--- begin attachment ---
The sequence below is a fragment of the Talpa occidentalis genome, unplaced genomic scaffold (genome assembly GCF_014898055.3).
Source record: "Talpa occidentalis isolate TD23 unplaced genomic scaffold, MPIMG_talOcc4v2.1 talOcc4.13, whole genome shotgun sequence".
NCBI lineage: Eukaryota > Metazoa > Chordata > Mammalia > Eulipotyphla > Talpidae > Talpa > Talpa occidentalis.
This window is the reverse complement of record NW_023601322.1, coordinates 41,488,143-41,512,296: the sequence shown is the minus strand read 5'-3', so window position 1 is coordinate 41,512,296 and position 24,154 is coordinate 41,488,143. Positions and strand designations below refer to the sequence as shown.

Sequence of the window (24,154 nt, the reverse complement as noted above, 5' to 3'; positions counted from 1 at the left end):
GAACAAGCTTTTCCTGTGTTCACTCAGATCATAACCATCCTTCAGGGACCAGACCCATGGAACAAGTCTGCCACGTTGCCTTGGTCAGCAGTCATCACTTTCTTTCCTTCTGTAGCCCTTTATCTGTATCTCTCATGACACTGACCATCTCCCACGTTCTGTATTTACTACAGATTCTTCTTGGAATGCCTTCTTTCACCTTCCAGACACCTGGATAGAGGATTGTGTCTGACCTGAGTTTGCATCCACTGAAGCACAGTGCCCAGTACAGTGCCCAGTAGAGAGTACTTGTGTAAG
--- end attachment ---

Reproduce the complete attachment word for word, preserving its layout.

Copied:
The sequence below is a fragment of the Talpa occidentalis genome, unplaced genomic scaffold (genome assembly GCF_014898055.3).
Source record: "Talpa occidentalis isolate TD23 unplaced genomic scaffold, MPIMG_talOcc4v2.1 talOcc4.13, whole genome shotgun sequence".
NCBI lineage: Eukaryota > Metazoa > Chordata > Mammalia > Eulipotyphla > Talpidae > Talpa > Talpa occidentalis.
This window is the reverse complement of record NW_023601322.1, coordinates 41,488,143-41,512,296: the sequence shown is the minus strand read 5'-3', so window position 1 is coordinate 41,512,296 and position 24,154 is coordinate 41,488,143. Positions and strand designations below refer to the sequence as shown.

Sequence of the window (24,154 nt, the reverse complement as noted above, 5' to 3'; positions counted from 1 at the left end):
GAACAAGCTTTTCCTGTGTTCACTCAGATCATAACCATCCTTCAGGGACCAGACCCATGGAACAAGTCTGCCACGTTGCCTTGGTCAGCAGTCATCACTTTCTTTCCTTCTGTAGCCCTTTATCTGTATCTCTCATGACACTGACCATCTCCCACGTTCTGTATTTACTACAGATTCTTCTTGGAATGCCTTCTTTCACCTTCCAGACACCTGGATAGAGGATTGTGTCTGACCTGAGTTTGCATCCACTGAAGCACAGTGCCCAGTACAGTGCCCAGTAGAGAGTACTTGTGTAAG